Moreover, Bell and Serkis mostly did very well as Tintin and Haddock. There were a few times when I felt they acted out of character compared to the comics, but I had feared much worse. Haddock got perhaps a little too much of the spotlight at the end. I feel an important part of the balance between them in the comics is that Tintin is the most heroic of the two, while Haddock is the more human character and more of a comic relief. As the film Ã¥pro, especially in the finale, Haddock seemed to be getting more of both the good lines and the action. While it worked in the context of the story, I missed a little more from Tintin. Oh well. On the other hand, I’m thankful they didn’t change Tintin’s character significantly, as in for instance to give him a love interest (the horror!!).

    Wow, this comment certainly got out of a hand… it turned into the review I never took the time to write when the film was first relased in Europe! :P Anyway, getting back to the point, I think the film’s drawbacks came more from some parts of the story than it did from the visuals, which mostly worked well. Also, despite the purist in me wishing they would have stuck even closer to the characters and not least the storylines in the comics, I had a good time at the movies. I recently watched it for the second time and wound up enjoying it even more. I’d recommend it. :)

    By the way, Jerry, it’s “Tintin”, not “Tin-Tin”. ;)

  • http://jonathanking.tumblr.com/ JKing

    Thanks for thoughtful and knowledgable comments Mesterius. And, yeah, every single person who says ‘I haven’t read the comics and I’m not very interested’ seems to insist on going to the extra effort of spelling Tintin’s name Tin Tin.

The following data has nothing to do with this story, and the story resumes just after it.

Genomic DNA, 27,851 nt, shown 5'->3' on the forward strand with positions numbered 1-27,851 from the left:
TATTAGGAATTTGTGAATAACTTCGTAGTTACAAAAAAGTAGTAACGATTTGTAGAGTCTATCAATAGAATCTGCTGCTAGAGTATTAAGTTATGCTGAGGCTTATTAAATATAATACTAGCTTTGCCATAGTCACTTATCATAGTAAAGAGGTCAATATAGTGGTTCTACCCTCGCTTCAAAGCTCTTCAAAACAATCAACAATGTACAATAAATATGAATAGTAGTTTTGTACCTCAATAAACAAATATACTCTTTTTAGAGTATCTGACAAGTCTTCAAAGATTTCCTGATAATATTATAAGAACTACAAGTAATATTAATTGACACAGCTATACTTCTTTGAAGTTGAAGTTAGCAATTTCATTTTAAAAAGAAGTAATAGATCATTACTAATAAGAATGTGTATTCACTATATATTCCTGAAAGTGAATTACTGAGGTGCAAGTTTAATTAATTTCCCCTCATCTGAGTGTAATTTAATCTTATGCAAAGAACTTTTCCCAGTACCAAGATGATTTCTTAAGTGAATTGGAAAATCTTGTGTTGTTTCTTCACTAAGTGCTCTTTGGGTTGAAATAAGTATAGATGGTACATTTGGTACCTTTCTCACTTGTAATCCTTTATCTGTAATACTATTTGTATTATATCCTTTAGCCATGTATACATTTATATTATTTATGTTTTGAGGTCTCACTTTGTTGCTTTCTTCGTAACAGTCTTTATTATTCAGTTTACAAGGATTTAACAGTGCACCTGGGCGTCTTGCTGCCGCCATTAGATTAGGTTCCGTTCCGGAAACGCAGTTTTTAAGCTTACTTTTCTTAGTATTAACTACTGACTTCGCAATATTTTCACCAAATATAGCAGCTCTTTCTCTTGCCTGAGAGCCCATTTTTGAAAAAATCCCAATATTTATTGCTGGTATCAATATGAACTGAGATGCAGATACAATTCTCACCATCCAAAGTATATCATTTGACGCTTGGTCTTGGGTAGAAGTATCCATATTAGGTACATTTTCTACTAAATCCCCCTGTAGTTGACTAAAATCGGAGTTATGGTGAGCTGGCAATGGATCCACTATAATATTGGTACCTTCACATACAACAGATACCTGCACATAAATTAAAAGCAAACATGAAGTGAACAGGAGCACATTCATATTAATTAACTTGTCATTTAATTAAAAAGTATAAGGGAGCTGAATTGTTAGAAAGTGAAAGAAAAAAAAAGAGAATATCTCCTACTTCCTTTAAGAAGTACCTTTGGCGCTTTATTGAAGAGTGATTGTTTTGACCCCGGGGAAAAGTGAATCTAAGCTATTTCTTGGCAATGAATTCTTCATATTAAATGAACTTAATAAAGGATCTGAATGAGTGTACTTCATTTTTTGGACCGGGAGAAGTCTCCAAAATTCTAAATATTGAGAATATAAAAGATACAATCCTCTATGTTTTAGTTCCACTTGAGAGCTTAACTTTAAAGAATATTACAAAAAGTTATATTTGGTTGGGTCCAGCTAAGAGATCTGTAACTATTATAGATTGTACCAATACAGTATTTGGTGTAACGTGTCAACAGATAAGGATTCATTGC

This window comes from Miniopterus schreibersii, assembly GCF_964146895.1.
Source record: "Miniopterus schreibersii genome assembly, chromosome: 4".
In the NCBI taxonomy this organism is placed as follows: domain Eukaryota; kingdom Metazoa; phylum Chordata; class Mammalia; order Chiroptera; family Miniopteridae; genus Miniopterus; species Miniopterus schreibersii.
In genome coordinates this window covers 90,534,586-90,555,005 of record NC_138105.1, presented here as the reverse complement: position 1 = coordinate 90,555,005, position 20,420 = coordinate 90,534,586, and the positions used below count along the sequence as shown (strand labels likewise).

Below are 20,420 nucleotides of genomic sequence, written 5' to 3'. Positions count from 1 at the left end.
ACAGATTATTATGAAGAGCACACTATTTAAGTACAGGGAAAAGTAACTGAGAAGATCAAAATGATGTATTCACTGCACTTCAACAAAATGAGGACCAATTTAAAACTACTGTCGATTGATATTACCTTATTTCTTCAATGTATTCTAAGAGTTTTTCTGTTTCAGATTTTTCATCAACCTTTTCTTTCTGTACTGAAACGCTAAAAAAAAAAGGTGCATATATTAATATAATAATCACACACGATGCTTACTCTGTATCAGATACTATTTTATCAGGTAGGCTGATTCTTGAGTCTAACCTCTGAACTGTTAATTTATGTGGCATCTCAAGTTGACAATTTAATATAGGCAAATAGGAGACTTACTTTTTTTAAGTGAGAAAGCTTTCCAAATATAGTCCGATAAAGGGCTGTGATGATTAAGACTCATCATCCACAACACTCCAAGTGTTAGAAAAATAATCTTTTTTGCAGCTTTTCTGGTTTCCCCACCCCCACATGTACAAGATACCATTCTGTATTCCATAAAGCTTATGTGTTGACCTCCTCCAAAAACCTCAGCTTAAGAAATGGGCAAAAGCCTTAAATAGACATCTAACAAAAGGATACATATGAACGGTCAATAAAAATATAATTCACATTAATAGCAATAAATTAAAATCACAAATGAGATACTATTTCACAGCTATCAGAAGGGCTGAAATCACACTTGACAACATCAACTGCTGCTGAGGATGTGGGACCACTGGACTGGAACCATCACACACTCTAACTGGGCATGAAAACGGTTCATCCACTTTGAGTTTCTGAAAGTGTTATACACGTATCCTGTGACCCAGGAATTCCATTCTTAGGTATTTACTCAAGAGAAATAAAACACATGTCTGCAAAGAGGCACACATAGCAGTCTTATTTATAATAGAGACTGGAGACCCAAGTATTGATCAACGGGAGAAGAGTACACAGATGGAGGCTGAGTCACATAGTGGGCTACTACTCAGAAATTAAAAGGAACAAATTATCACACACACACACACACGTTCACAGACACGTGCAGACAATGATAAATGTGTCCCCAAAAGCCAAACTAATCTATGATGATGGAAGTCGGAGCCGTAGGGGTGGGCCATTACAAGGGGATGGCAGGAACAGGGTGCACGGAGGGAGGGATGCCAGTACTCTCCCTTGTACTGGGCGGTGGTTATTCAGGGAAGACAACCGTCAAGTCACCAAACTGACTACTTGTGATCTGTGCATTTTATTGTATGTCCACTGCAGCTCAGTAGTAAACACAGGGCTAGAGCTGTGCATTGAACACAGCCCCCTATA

• The Gee

      I do it in Tin Tin tionally.

      • http://youtube.com/user/Mesterius1 Mesterius

        Really? May I ask why?…

      • The Gee

        I was joking. It was an easy pun.

      • http://youtube.com/user/Mesterius1 Mesterius

        You’ll get no argument from me there… :P

      • http://youtube.com/user/Mesterius1 Mesterius

        Still, I suspect Jerry did it uninTintintionally.

  • DB

    What’s so funny to me is “Uncanny Vally” rings so true as something from one of the Tin Tin adventures (“Tin Tin and the Mystery of the Uncanny Valley).

    In any case – while I actually think Herge’s drawing style is beautiful, the stories from the comics never quite ‘clicked’ for me as a whole. Nonetheless, Tin Tin deserves better than what he’s gotten from filmmakers.

  • Ergo

    It’s “Tintin”, not “Tin-Tin”. Its structure is just like any other name, a single word with a capital at the beginning. I don’t know why so many people struggle with this.

    • The Gee

      Not to put on a Tintin foil hat or anything, but are you asking for us to be more
      a-Tin-ative?

      In the future, I’ll try to be more Tin-acious. Though that may require me to become more redundant in how I type out the character’s name. Once I get the mono-Tin-y down, surely it will all better.

      It likely isn’t that difficult to spell it correctly and, after all, the shortest distance between two points is a ligne claire….

      At least I Tin’k it is but I’m not cer-Tin.

      (There. I got that out of my sysTymtym. whew. From now on I swear to use fewer puns and more swearing!)

    • http://kipwblog.blogspot.com Kip W

      Maybe they’re from Springfield, MA, where we used to drive past a Tin Tin House, though we never went in and tried the steaks.

      I watched most (came in late) of the preview for this at the theater. It could be okay. I hope so, even though that would be a feather in the Mo Cap.